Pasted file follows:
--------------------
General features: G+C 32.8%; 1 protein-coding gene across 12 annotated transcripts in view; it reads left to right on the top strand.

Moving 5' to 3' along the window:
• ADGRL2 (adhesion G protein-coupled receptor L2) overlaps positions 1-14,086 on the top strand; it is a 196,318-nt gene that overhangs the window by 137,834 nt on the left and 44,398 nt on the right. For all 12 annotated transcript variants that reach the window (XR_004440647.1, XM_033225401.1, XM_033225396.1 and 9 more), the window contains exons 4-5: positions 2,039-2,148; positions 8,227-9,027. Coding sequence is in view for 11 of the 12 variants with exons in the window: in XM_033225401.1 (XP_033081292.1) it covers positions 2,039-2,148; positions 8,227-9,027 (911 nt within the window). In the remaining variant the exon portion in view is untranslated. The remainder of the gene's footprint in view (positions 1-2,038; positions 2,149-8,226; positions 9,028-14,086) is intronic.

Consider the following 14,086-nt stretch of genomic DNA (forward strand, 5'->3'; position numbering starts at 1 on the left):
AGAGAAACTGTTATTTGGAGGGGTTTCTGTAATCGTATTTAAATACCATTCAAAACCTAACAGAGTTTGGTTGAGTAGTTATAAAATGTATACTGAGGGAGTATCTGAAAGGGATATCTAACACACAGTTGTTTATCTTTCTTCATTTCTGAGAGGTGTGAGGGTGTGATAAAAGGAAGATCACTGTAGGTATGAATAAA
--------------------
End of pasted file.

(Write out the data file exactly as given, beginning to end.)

General features: G+C 32.8%; 1 protein-coding gene across 12 annotated transcripts in view; it reads left to right on the top strand.

Moving 5' to 3' along the window:
• ADGRL2 (adhesion G protein-coupled receptor L2) overlaps positions 1-14,086 on the top strand; it is a 196,318-nt gene that overhangs the window by 137,834 nt on the left and 44,398 nt on the right. For all 12 annotated transcript variants that reach the window (XR_004440647.1, XM_033225401.1, XM_033225396.1 and 9 more), the window contains exons 4-5: positions 2,039-2,148; positions 8,227-9,027. Coding sequence is in view for 11 of the 12 variants with exons in the window: in XM_033225401.1 (XP_033081292.1) it covers positions 2,039-2,148; positions 8,227-9,027 (911 nt within the window). In the remaining variant the exon portion in view is untranslated. The remainder of the gene's footprint in view (positions 1-2,038; positions 2,149-8,226; positions 9,028-14,086) is intronic.

Consider the following 14,086-nt stretch of genomic DNA (forward strand, 5'->3'; position numbering starts at 1 on the left):
AGAGAAACTGTTATTTGGAGGGGTTTCTGTAATCGTATTTAAATACCATTCAAAACCTAACAGAGTTTGGTTGAGTAGTTATAAAATGTATACTGAGGGAGTATCTGAAAGGGATATCTAACACACAGTTGTTTATCTTTCTTCATTTCTGAGAGGTGTGAGGGTGTGATAAAAGGAAGATCACTGTAGGTATGAATAAA